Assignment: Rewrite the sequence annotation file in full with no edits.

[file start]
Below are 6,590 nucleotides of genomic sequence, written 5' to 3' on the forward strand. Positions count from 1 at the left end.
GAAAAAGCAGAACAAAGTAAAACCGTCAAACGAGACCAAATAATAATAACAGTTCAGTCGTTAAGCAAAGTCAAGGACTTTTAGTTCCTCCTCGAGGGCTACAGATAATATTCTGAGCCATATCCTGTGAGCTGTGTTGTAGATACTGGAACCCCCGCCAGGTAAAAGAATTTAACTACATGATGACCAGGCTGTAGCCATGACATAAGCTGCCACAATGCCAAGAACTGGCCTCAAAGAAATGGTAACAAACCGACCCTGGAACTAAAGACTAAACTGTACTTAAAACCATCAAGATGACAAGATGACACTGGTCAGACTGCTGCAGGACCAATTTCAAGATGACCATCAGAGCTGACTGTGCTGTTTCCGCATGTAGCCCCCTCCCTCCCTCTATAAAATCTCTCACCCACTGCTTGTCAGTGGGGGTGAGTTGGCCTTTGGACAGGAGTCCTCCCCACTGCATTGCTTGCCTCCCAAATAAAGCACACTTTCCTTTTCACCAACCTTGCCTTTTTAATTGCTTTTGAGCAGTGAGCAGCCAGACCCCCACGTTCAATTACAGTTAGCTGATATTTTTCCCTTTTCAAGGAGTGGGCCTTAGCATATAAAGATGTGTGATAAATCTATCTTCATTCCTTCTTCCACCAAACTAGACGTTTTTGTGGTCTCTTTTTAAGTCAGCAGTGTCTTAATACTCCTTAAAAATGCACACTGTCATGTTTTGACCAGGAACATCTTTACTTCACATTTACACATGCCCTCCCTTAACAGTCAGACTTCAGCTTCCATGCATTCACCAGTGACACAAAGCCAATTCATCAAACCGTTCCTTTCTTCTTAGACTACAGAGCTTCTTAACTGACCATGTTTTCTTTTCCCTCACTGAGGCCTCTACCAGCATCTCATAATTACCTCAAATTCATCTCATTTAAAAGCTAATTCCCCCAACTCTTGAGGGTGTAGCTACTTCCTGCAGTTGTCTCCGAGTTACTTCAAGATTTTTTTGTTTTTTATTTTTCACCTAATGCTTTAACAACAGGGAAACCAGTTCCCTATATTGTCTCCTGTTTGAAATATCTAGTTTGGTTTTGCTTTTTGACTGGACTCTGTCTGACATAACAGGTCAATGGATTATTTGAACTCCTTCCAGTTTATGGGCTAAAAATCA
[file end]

Below are 6,590 nucleotides of genomic sequence, written 5' to 3' on the forward strand. Positions count from 1 at the left end.
GAAAAAGCAGAACAAAGTAAAACCGTCAAACGAGACCAAATAATAATAACAGTTCAGTCGTTAAGCAAAGTCAAGGACTTTTAGTTCCTCCTCGAGGGCTACAGATAATATTCTGAGCCATATCCTGTGAGCTGTGTTGTAGATACTGGAACCCCCGCCAGGTAAAAGAATTTAACTACATGATGACCAGGCTGTAGCCATGACATAAGCTGCCACAATGCCAAGAACTGGCCTCAAAGAAATGGTAACAAACCGACCCTGGAACTAAAGACTAAACTGTACTTAAAACCATCAAGATGACAAGATGACACTGGTCAGACTGCTGCAGGACCAATTTCAAGATGACCATCAGAGCTGACTGTGCTGTTTCCGCATGTAGCCCCCTCCCTCCCTCTATAAAATCTCTCACCCACTGCTTGTCAGTGGGGGTGAGTTGGCCTTTGGACAGGAGTCCTCCCCACTGCATTGCTTGCCTCCCAAATAAAGCACACTTTCCTTTTCACCAACCTTGCCTTTTTAATTGCTTTTGAGCAGTGAGCAGCCAGACCCCCACGTTCAATTACAGTTAGCTGATATTTTTCCCTTTTCAAGGAGTGGGCCTTAGCATATAAAGATGTGTGATAAATCTATCTTCATTCCTTCTTCCACCAAACTAGACGTTTTTGTGGTCTCTTTTTAAGTCAGCAGTGTCTTAATACTCCTTAAAAATGCACACTGTCATGTTTTGACCAGGAACATCTTTACTTCACATTTACACATGCCCTCCCTTAACAGTCAGACTTCAGCTTCCATGCATTCACCAGTGACACAAAGCCAATTCATCAAACCGTTCCTTTCTTCTTAGACTACAGAGCTTCTTAACTGACCATGTTTTCTTTTCCCTCACTGAGGCCTCTACCAGCATCTCATAATTACCTCAAATTCATCTCATTTAAAAGCTAATTCCCCCAACTCTTGAGGGTGTAGCTACTTCCTGCAGTTGTCTCCGAGTTACTTCAAGATTTTTTTGTTTTTTATTTTTCACCTAATGCTTTAACAACAGGGAAACCAGTTCCCTATATTGTCTCCTGTTTGAAATATCTAGTTTGGTTTTGCTTTTTGACTGGACTCTGTCTGACATAACAGGTCAATGGATTATTTGAACTCCTTCCAGTTTATGGGCTAAAAATCA